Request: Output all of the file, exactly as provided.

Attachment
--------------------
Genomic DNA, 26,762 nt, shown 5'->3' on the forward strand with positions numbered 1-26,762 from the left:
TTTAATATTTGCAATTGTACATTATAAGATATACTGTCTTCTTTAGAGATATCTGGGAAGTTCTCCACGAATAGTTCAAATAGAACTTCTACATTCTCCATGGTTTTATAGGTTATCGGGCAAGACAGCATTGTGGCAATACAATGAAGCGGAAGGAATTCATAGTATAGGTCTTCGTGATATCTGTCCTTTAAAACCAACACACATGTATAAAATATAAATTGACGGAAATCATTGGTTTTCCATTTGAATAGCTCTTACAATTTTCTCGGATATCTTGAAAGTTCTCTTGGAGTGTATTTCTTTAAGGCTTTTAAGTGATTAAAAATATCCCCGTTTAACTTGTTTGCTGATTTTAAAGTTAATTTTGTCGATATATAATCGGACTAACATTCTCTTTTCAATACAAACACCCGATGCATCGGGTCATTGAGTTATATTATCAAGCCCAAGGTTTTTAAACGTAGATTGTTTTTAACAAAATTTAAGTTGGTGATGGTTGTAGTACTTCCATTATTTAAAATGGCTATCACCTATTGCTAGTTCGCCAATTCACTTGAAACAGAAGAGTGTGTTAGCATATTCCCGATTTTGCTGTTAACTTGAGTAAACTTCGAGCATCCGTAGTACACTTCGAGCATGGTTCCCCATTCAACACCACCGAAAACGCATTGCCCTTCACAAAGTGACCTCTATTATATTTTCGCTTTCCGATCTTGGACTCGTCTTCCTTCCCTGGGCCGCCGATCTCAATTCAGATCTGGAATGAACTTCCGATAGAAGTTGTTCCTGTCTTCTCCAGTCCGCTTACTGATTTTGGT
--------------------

Genomic DNA, 26,762 nt, shown 5'->3' on the forward strand with positions numbered 1-26,762 from the left:
TTTAATATTTGCAATTGTACATTATAAGATATACTGTCTTCTTTAGAGATATCTGGGAAGTTCTCCACGAATAGTTCAAATAGAACTTCTACATTCTCCATGGTTTTATAGGTTATCGGGCAAGACAGCATTGTGGCAATACAATGAAGCGGAAGGAATTCATAGTATAGGTCTTCGTGATATCTGTCCTTTAAAACCAACACACATGTATAAAATATAAATTGACGGAAATCATTGGTTTTCCATTTGAATAGCTCTTACAATTTTCTCGGATATCTTGAAAGTTCTCTTGGAGTGTATTTCTTTAAGGCTTTTAAGTGATTAAAAATATCCCCGTTTAACTTGTTTGCTGATTTTAAAGTTAATTTTGTCGATATATAATCGGACTAACATTCTCTTTTCAATACAAACACCCGATGCATCGGGTCATTGAGTTATATTATCAAGCCCAAGGTTTTTAAACGTAGATTGTTTTTAACAAAATTTAAGTTGGTGATGGTTGTAGTACTTCCATTATTTAAAATGGCTATCACCTATTGCTAGTTCGCCAATTCACTTGAAACAGAAGAGTGTGTTAGCATATTCCCGATTTTGCTGTTAACTTGAGTAAACTTCGAGCATCCGTAGTACACTTCGAGCATGGTTCCCCATTCAACACCACCGAAAACGCATTGCCCTTCACAAAGTGACCTCTATTATATTTTCGCTTTCCGATCTTGGACTCGTCTTCCTTCCCTGGGCCGCCGATCTCAATTCAGATCTGGAATGAACTTCCGATAGAAGTTGTTCCTGTCTTCTCCAGTCCGCTTACTGATTTTGGT